Running Shoe Guide

Updated: Oct 26, 2020

Walking, Hiking or Running is a great way to keep fit, and it can be a lot of fun, too. Besides making the investment in yourself to exercise more, a good pair of shoes is a low-cost investment in your overall health and state of mind.

Choosing The Right Shoe

Choosing the right shoe for you can improve your running gait, prevent injuries, and for all of you fashionistas reading this, they will look fab on your feet.

There are thousands of different running shoes to choose from, and most of the big athletic gear manufacturers invest immeasurable research dollars each year into the science and technology of running shoes. For that reason, I usually stick with well-known name brands and high review ratings of 4 stars or more. I have owned some off brands, and they do not perform well for me or hold up under the stress of training and running competitively.

What Makes A Running Shoe A Good One?

A running shoe comprises an outsole, a midsole, an upper, a heel counter, and a post or footbridge. Apart from that, running shoes vary enormously in design and color. A running shoe has to be flexible and durable, control motion, and absorb shock. In my experience, also breathable for running in the heat.

It is best to get fitted for your shoes at a specialist running shop, or at least a sports shop so that you can hear useful advice from the sales staff.

  • Try on shoes in the afternoon when your feet are slightly larger.

  • If it's about the price for you, you can find them online with free shipping for a better deal than the local store, but I feel that spending money locally is a good choice when you can afford to do so.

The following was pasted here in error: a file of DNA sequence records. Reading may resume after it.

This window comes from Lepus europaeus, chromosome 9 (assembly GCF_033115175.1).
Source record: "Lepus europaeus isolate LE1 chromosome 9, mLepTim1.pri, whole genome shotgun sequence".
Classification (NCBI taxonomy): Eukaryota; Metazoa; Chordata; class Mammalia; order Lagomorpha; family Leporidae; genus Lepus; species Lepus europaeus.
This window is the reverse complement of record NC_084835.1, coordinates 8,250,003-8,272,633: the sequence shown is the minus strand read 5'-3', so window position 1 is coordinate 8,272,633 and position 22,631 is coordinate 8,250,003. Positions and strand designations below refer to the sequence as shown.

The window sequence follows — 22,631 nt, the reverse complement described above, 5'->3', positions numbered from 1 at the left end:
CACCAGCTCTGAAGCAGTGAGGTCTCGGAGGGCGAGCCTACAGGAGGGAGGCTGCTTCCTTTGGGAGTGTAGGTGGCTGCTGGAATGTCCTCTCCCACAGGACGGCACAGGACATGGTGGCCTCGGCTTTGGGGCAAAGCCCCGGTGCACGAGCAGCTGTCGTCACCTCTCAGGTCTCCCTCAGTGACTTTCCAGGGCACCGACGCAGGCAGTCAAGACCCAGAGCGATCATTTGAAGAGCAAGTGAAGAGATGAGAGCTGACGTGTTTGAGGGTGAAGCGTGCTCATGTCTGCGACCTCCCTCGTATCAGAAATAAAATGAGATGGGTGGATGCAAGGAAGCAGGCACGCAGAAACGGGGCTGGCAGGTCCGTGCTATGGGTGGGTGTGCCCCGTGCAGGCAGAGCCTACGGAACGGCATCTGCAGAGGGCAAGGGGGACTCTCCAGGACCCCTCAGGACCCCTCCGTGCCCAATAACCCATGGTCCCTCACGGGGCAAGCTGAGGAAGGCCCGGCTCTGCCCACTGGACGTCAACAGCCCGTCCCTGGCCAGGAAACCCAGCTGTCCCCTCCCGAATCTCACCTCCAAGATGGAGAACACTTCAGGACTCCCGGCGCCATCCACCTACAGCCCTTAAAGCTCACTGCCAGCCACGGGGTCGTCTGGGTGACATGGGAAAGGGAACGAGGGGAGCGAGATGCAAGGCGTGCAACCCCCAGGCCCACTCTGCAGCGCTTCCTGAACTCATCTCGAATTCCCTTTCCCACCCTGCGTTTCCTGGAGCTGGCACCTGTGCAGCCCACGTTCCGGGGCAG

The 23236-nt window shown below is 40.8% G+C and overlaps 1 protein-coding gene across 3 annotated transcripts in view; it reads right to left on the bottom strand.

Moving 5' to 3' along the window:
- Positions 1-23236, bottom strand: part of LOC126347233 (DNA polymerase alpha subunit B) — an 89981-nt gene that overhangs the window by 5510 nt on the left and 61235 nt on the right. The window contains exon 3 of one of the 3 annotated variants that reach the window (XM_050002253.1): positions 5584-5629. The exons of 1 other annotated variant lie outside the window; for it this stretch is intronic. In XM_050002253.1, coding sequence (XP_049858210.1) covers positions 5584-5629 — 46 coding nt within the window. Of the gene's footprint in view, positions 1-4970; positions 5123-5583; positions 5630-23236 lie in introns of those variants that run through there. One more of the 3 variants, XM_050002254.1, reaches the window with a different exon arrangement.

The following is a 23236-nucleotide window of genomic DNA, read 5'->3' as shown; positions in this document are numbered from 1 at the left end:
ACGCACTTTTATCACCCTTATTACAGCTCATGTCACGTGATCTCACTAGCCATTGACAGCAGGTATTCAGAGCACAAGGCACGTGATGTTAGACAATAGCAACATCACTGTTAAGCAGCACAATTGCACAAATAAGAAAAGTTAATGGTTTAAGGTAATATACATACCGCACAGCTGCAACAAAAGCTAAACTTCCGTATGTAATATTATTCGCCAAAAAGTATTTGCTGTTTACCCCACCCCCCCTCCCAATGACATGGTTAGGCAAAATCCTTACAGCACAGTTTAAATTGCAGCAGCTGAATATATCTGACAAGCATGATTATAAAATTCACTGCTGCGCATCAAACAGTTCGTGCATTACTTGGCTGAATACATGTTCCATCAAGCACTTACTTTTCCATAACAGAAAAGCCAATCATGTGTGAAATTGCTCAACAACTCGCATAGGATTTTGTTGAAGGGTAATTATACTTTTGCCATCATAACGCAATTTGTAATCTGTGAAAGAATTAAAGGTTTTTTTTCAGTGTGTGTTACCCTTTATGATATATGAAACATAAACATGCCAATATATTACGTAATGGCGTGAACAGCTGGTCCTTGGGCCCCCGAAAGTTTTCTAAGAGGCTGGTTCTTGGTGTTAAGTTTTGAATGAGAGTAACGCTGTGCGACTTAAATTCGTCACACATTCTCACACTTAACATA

Each person has slightly different feet, so a perfect shoe for someone else might not necessarily be the best one for you. The shape of your feet, weight, foot problems, running style, and running surfaces (tarmac, sand, treadmill, etc.), and various other factors can affect which running shoe will suit you and your lifestyle the best.

Types of Running Shoes for Different Types of Feet

You can divide your feet into one of three basic types Standard, Flat, or High Arched.

Have a look at your wet footprint on the bathmat when you get out of the bath.

  • If you see a full imprint, this means you are flat-footed.

  • If there is an arch cutaway, your foot is standard.

  • If there is a very narrow band or no band between the foot's front and back, you have high arches.

Foot type affects which sort of running shoes will be better for you. The average foot tends to be the most biomechanically efficient, and you will need shoes with moderate motion control. If you have high arches, avoid stability or motion control shoes, limiting foot mobility. If your feet are flat, high stability or motion control shoes with firm midsoles will reduce the amount your foot naturally rolls in and be more comfortable and better for you. Avoid highly curved or cushioned shoes if your feet are flat, as they will restrict stability.

When trying on running shoes, make sure they feel good as soon as you put them on. The average pair of running shoes should last about 625 miles or 1000 km, so comfort is key!

For Trail Shoes, I have found that Salomon Speedcross 5 GTX has a long life, excellent arch support, and a forgiving impact cushion.

My Race Day Shoes will still be my Adidas Men's Adizero Boston 8 for distance runs and my Nike Air Zoom Pegasus 36 for 5 to 20k races.

My stats; my feet are standard to flat, and I run about 50 - 60 miles a month. I am in my late 40s and weigh in at about 225 lbs. Silly as it is, my 5k times are even better now than when I was 200lbs. Those three recommendations work well for me, but you need to figure out what is best for you through a little trial and error.

Lace them up, let's go!

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